Robert Schenkkan to Develop ‘For Those I Loved’ Limited Series for Hideaway Entertainment

The Hideaway Entertainment’s adaptation of Martin Gray’s best-selling book For Those I Loved has found a writer. Robert Schenkkan, co-screenwriter of Hacksaw Ridge and a Tony winner for his Lyndon Baines Johnson bio-drama All the Way, will develop and pen a script for the limited series based on the life story of Martin Gray. Schenkkan will also executive produce and adapt the bestselling book by the father of Jonathan Gray, The Hideaway Entertainment founder and CEO. To read more, click here.

DG Copyright Management Presents: Writing Politics with Robert Schenkkan

Politics and theatre are often intertwined… some have even said that writing drama is an inherently political act. Writing an explicitly political work, though, has its own unique set of consequences and considerations.

Join DG Copyright Management [DG©M] on Friday, October 16 at 3:30pm EDT, for a conversation with Pulitzer Prize and Tony Award winning author Robert Schenkkan [All the Way, Great Society, Building the Wall, The Kentucky Cycle], in which we will examine the process of writing politics. Topics will include: What motivates a political work? How can a political work impact and build community? What rights issues are involved when writing about political figures? What are the consequences? This discussion will be moderated by DG Co-Executive Director and DG(c)M Board Member, Ralph Sevush. 

#ENOUGH Plays to End Gun Violence


In Partnership with Broadway on Demand, Playscripts and The Dramatists Guild of America, Announce Seven Winning Plays, their 2020 Digital Premiere, and a Nationwide Reading.


New York, NY, October 15, 2020 – #ENOUGH is proud to announce the selection of seven plays by teen playwrights chosen by nationally recognized dramatists Lauren Gunderson, Academy Award winner Tarell Alvin McCraney, Pulitzer Prize winner Robert Schenkkan, Tony Award winner David Henry Hwang, and Karen Zacarías, as the winners of #ENOUGH: Plays to End Gun Violence, a national short play competition for middle and high school students.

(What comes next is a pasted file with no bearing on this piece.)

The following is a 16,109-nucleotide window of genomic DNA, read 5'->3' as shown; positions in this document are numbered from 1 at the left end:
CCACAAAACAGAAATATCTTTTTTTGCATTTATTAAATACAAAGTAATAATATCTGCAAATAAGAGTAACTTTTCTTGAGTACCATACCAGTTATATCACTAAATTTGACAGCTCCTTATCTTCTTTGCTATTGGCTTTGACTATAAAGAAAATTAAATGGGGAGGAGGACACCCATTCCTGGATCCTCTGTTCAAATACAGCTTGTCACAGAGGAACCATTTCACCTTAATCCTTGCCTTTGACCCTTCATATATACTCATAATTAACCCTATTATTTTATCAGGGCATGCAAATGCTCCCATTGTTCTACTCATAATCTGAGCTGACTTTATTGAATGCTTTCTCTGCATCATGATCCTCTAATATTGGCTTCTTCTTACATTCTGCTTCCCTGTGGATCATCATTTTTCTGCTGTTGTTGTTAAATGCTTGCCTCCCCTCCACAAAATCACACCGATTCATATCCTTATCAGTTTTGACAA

On December 14, 2020 -- the eight-year remembrance of the shootings at Sandy Hook -- the winning titles will receive their digital premiere on the streaming platform Broadway on Demand and be made available for free for organizations to stage readings locally. #ENOUGH received 184 submissions from 23 states and three countries when it called on teens to write 10-minute plays that confront the issue of gun violence. The seven winners are Adelaide Fisher's Ms. Martin's Malaise, Eislinn Gracen's Guns in Dragonland, Azya Lyons' Togetha, Debkanya Mitra's Malcolm, Olivia Ridley's Ghost Gun, Sarah Schecter's Hullabaloo, and Elizabeth Shannon's Loaded Language. Each winner will receive a digital premiere on Broadway on Demand, have their play published and licensed through Playscripts in Spring 2021, and Guild membership and craft training through the Dramatists Guild's Young Dramatist Initiative. "I was incredibly impressed by the skill, inventiveness, and passion of the young playwrights who contributed works for #ENOUGH," says panelist judge David Henry Hwang, whose work includes M. Butterfly and the 2020 Pulitzer Prize finalist musical Soft Power. "The winning plays are entertaining, insightful, and thought-provoking. Collectively, they provide proof that the future -- of our theatre and our nation -- is in good hands." From Dec. 14-20, the plays will receive a national audience with readings viewable for free on the streaming platform Broadway on Demand produced by Alliance Theatre, Arizona Theatre Company, Berkeley Repertory Theatre, Goodman Theatre, Orlando Repertory Theatre, and South Coast Repertory. #ENOUGH is also making the plays available for free as part of its Nationwide Reading on December 14. Schools, theatres, and community organizations can stage a reading of the plays, either virtually or in-person where possible, and follow that reading with a post-show discussion on gun violence and committing to an action item on gun violence specific to their community. "We can't talk about gun violence in America only in the aftermath of the most tragic incidents," says Michael Cotey, producer of #ENOUGH, "Through the Nationwide Reading and the Digital Premiere we're allowing every community to create the space and address the impact of gun violence now."